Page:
Luis Buñuel

The Phantom of Liberty

The Phantom of Liberty

Luis Buñuel’s vision of the inherent absurdity of human social rituals reaches its taboo-annihilating extreme in what may be his most morally subversive and formally audacious work. Zigzagging across time and space, from the Napoleonic era to the present day, The Phantom of Liberty unfolds as a picaresque, its main character traveling between tableaux in a series of Dadaist non sequiturs. Unbound by the laws of narrative logic, Buñuel lets his surrealist’s id run riot in an exuberant revolt against bourgeois rationality that seems telegraphed directly from his unconscious to the screen.

Film Info

  • Luis Buñuel
  • France
  • 1974
  • 103 minutes
  • Color
  • 1.66:1
  • French
  • Spine #290

Available In

Collector's Set

Three Films by Luis Buñuel

Three Films by Luis Buñuel

Blu-Ray Box Set

3 Discs


The Phantom of Liberty
Adriana Asti
Sister of the 1st police commissioner/Lady in black
Julien Bertheau
1st police commissioner
Jean-Claude Brialy
M. Foucauld
Adolfo Celi
M. Legendre’s physician
Anne-Marie Deschott
Mlle Rosenblum
Paul Frankeur
Pierre Lary
The sniper
Michel Lonsdale
The hatter
François Maistre
The police academy instructor
The Foucaulds’ nursemaid
Hélène Perdrière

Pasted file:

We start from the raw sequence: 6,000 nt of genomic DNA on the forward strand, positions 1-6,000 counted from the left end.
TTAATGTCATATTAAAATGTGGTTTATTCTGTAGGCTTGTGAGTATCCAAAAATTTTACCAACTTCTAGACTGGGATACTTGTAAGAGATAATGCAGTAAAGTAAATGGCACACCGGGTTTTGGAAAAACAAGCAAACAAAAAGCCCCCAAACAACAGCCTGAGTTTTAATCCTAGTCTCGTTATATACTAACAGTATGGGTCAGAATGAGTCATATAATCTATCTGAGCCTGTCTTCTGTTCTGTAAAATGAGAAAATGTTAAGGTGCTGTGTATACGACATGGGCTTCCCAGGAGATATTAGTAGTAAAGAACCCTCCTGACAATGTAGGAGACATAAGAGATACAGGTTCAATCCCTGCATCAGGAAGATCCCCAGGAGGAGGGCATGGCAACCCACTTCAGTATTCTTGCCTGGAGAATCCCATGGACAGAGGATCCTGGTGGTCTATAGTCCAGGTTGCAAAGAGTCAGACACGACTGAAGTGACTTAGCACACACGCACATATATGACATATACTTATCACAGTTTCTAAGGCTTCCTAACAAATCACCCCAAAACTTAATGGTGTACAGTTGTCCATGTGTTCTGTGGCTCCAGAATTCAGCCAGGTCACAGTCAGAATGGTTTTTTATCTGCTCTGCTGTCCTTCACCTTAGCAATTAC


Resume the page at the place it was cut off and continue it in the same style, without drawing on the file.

Old aunt
Michel Piccoli
The 2nd police commissioner
Claude Piéplu
Chief of police
Jean Rochefort
M. Legendre
Bernard Verley
French Army captain
Monica Vitti
Mme Foucauld
Milena Vukotic
Luis Buñuel
Luis Buñuel
Jean-Claude Carrière
Serge Silberman
Assistant directors
Jacques Frankel
Assistant directors
Pierre Lary
Edmond Richard
Production design
Pierre Guffroy
Guy Villette
Costume design
Jacqueline Guyot
Monique Archambault
Hélène Plemiannikov
Production manager
Ully Pickard

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Luis Buñuel

Writer, Director

Luis Buñuel
Luis Buñuel

As made clear in his seminal works Viridiana and The Discreet Charm of the Bourgeoisie—delirious screeds against, respectively, religion and social conformity—Luis Buñuel was one of cinema’s great subversives and mischief makers. He began his career as a member of the French surrealists—his first films, Un chien andalou and L’âge d’or, absurd and violently sexual scandals that met with censorship, were collaborations with Salvador Dalí. After years of working alternately in his native Spain (where the scintillating, shaming faux documentary Land Without Bread and, later, Viridiana were both banned), the United States, and Mexico, Buñuel made most of his late films in France, combining surrealist non sequiturs with attacks on the bourgeoisie, the church, and social hypocrisy in general in such masterpieces as The Milky Way, The Phantom of Liberty, and That Obscure Object of Desire.